It was a bit choppy, and getting in and out of the boat was a nerve-wracking experience. We’d agreed that we would take the lift up to the top level rather than climbing all those stairs. But the harbour was very busy, a Capri car-ferry just unloading, and in the confusion I didn’t see any signs for the lift, and so we ended up climbing. It’s not THAT far, but it is steep, and not recommended for anyone unfit.


hairpin bends

It was an aimless wandering morning – we had a look at the Byzantine style cathedral, and had shakkerata and mini canola cakes in a lovely pastry shop.


street cafe

Sorrento is big into lemons – lemon soaps, lemon flavoured cakes, limoncello, we were even presented with a bag with a lemon in it as we got off the boat.

Sorrento harbour

The mini-train was fully booked, so we reserved a place for 1 o’clock and found a spot with free wifi for lunch. I had noodles with prawn and courgettes, and we enjoyed an ice cream later on in the afternoon.


mad traffic

We ambled through the little back streets, barely wide enough to let 2 people walk abreast, until we found, after a bit of map-consulting, the way to the lift. €1 one way. The walk along the shore back to the boat was a little disappointing, I expected a nicer beach. But it IS volcanic, so black and rocky goes with the territory.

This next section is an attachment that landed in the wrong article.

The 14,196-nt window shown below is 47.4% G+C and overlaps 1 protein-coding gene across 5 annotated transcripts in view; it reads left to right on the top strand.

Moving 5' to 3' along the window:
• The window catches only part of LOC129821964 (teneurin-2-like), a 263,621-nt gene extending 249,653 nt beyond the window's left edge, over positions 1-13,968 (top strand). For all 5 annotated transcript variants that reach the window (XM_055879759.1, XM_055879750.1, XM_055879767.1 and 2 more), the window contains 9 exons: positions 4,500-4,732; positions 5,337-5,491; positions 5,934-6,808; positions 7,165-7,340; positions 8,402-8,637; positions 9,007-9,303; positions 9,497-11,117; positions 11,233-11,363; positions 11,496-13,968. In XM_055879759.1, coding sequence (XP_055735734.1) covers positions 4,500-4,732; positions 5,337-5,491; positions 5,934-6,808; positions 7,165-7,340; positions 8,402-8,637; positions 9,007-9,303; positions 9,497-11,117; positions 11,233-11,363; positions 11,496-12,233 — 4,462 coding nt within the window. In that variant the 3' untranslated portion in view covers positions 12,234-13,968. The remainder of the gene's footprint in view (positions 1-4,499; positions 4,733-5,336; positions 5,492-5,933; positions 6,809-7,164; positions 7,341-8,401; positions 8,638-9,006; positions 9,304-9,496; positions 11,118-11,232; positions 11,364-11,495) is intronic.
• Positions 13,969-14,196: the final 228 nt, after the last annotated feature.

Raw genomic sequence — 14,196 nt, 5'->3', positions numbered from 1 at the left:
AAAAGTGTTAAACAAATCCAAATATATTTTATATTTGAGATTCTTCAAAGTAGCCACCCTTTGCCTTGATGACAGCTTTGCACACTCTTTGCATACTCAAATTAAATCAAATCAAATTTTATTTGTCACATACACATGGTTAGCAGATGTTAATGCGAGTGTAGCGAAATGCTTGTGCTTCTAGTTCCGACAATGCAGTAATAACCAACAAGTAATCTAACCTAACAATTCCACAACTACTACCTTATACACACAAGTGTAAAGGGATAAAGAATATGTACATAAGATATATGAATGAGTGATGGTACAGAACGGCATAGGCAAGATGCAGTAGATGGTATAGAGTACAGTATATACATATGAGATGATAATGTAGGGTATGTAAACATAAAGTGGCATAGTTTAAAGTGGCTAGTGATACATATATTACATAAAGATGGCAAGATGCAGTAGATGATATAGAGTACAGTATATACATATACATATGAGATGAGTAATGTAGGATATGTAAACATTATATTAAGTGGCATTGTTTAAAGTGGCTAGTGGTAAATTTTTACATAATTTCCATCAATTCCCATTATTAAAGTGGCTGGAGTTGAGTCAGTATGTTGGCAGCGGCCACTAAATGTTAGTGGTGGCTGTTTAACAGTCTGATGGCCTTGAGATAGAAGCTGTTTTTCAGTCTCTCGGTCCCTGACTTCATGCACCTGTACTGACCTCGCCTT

We stopped for refreshments at a cafe right on the harbour, where I felt duty bound to try a limoncello.


tiny backstreets

The show that night was extracts from Cats, Miss Saigon, Hairspray and Lion King, and was well done. I HAD been intending to get an early night, but got carried away by the live music on the deck….

Treasures of the Mediterranean: First stop Sardinia

This is our 3rd cruise, all with Thomson.

Leaving early in the morning is a headache. A 5 am flight means being at the airport at 3 am, and a taxi at 2 am, prompting the consideration whether it’s worth while going to bed at all! For me, even an hour’s sleep is worth taking, so I’d had an early 9 pm bed time, and was feeling reasonably human at that hour of the day.

Luggage checked in, with kgs to spare, we easily made it airside, where R hovered around the Burger King waiting for it to open. The flight was on time, there was no issue with getting to seats, though we were seated right at the back of the plane, and so had to put our hand luggage a few rows forward. Plus side, we were first to leave the plane when we landed in sunny Palma.

Ah, Palma! I do love it, but so do many other travellers, and the airport is consequently rather large and not entirely user friendly. The sign board said our luggage was at track 19, and we could only see tracks 1-6. A bit of persuasion and reminding that we were ON HOLIDAY, and we did in time locate the luggage track, and our bags.

Helpful Thomson rep sent us to the coach, which took us to the boat. Boarding was very smooth, a welcome soft drink and some accompanying music helped to create the right mood.